I interviewed Don MacDonald, vice president of global marketing at Intel, as one source in an Advertising Age story I did on how marketing departments deal with shifts in markets. As is typical, I could only use a small portion of the conversation, so here is an extended, and exclusive, Q&A.
ES. How are PC markets changing the Intel business landscape?
DM: [M]ature markets … make up about 50% of our revenues, perhaps more. We moved from a goal of roughly one PC per household. We now sell more laptops in the US than desktops. From a saturation perspective, it really becomes one per person in the family. The technology is becoming affordable. The average PC is … around $700. But in 1996, the average cost was $2,000. [But] the reality is less than 5% of the world has a PC. In some cases, you actually have village PCs. We’ve actually designed PCs that run off of car batteries because you can’t guarantee a constant supply of AC.
ES: When PCs are everywhere, how does that affect the Intel brand?
DM: If you actually look at the prominence of the Intel brand, we’ve made that much more pronounced. People had heard of Pentium or Centrino, but people didn’t realize it was from Intel. Look at the original Centrino brand. The Intel logo on it was so small, so trivial, that even I couldn’t tell there was an Intel brand on there. We’ve had tremendous change. The single biggest problem we have is that people are so much more comfortable with technology. Technology for consumers was scary. They wanted help. They looked to a brand to help them make a choice. Now they’re so much more comfortable, the problem there is to make people think about the technology.
ES: How do you do that?
DM: Job one is to make people care about the technology. You have to educate and explain that there are things you simply cannot do unless you have access to the latest technology. The reality is we’re delivering more and more goodness. But how do you communicate the goodness of [the platform]? We’ve gone way beyond standalone processors. A good example of this would be New York Central Library. Ten years ago it was a place where you borrowed books. Fast forward, and it’s a place you can go online, where you can borrow DVDs and CDs as well as books. What we have to do is extend the definition of a processor so it can represent so much more without throwing away our history.
ES: Can you give an example?
DM: A good example is wireless. There were nine years between the 802.11b spec being published and Centrino. In November 2002, there was a 5% attach rate of wireless to notebooks. In 2003, it was almost 100%. The average cost of wireless in December 2002 was $150. We were able to deliver wireless technology in March 2003 for less than $15. We made it very affordable and then drove our cost down.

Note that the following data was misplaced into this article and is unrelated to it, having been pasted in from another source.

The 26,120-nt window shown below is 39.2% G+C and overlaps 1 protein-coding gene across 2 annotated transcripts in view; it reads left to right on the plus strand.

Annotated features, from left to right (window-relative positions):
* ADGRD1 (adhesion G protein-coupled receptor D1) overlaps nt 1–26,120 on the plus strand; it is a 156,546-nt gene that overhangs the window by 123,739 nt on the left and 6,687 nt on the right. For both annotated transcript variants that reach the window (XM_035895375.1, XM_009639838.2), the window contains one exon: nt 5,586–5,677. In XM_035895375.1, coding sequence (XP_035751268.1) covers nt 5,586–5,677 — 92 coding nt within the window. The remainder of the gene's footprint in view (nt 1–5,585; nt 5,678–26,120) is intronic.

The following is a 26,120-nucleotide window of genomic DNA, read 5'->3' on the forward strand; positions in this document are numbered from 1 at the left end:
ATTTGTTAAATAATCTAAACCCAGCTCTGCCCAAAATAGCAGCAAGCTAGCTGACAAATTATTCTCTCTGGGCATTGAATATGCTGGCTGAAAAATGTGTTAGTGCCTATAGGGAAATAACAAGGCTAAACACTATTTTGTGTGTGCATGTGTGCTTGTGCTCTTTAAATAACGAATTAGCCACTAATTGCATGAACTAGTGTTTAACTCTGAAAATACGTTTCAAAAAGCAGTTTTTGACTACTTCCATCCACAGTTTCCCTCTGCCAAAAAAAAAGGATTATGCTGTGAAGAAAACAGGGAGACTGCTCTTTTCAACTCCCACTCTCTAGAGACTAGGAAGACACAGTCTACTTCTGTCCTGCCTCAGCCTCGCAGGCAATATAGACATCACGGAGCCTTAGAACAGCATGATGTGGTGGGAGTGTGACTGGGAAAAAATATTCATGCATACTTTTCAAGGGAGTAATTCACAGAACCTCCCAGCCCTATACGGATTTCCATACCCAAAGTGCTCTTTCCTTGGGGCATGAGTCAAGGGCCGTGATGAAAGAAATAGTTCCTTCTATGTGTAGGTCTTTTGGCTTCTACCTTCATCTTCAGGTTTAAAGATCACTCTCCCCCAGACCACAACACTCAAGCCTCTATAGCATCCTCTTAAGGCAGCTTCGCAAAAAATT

ES: So you subsidized the cost to grow the market?
DM: Subsidizing is too strong a word. We knew what the average price would be through the year [and so started with that average price] Most business models are usually dictated by customer acquisition costs and customer support costs. We eliminated a huge number of support calls that otherwise would have [happened]. We spent $40 million in testing and took out hundreds of collars of cost per user in support. We had to break the chicken and egg. The same with VIIV. We’re at the very beginning of what is shaping up to be a whole new industry.
ES: How has the new market changed your marketing?
DM: PR in my opinion is by far the most important aspect of this. We have more emphasis on a fully integrated marketing campaign than ever before in history. The idea of just using an advertising campaign is gone. We have a unified campaign through the multiply theme. Online’s been very interesting for us. We had four days of dialog. We let people talk to the people who invented the products, one hour a day, four consecutive days. We had 25K people in the chats. In the past, to get 25,000 conversations for an hour, that would have been a more expensive event. If you actually look, particularly in the IT space, at how much you spent on your budget on media and then factor in media inflation … in an apples to apples comparison, we’re probably at 50% of the effective media spend of five or ten years ago. We’re having to place a premium on innovation in communication. If it’s relevant, you’ll still break through. If it’s not, you won’t. We’re ruthless about how we spend the money. If it doesn’t work, it gets cut.
ES: How has the marketing message changed?
DM: Originally, it would be business users thinking about buying technology. That would have been probably 30 years ago. Five years ago, it would be giving PC users faster PCs. Now we’re in the era of processing. Anywhere there’s processing, that’s our target audience and where we move away from one side fits all. Now we have five business units arranged around customers: digital health, digital home/entertainment, enterprise, mobility, and [the retail] channel. Most people don’t want to know how these things work – the 1.7 billion transistors. People want the benefits. They don’t want to know what pipelines you have to use to make it possible.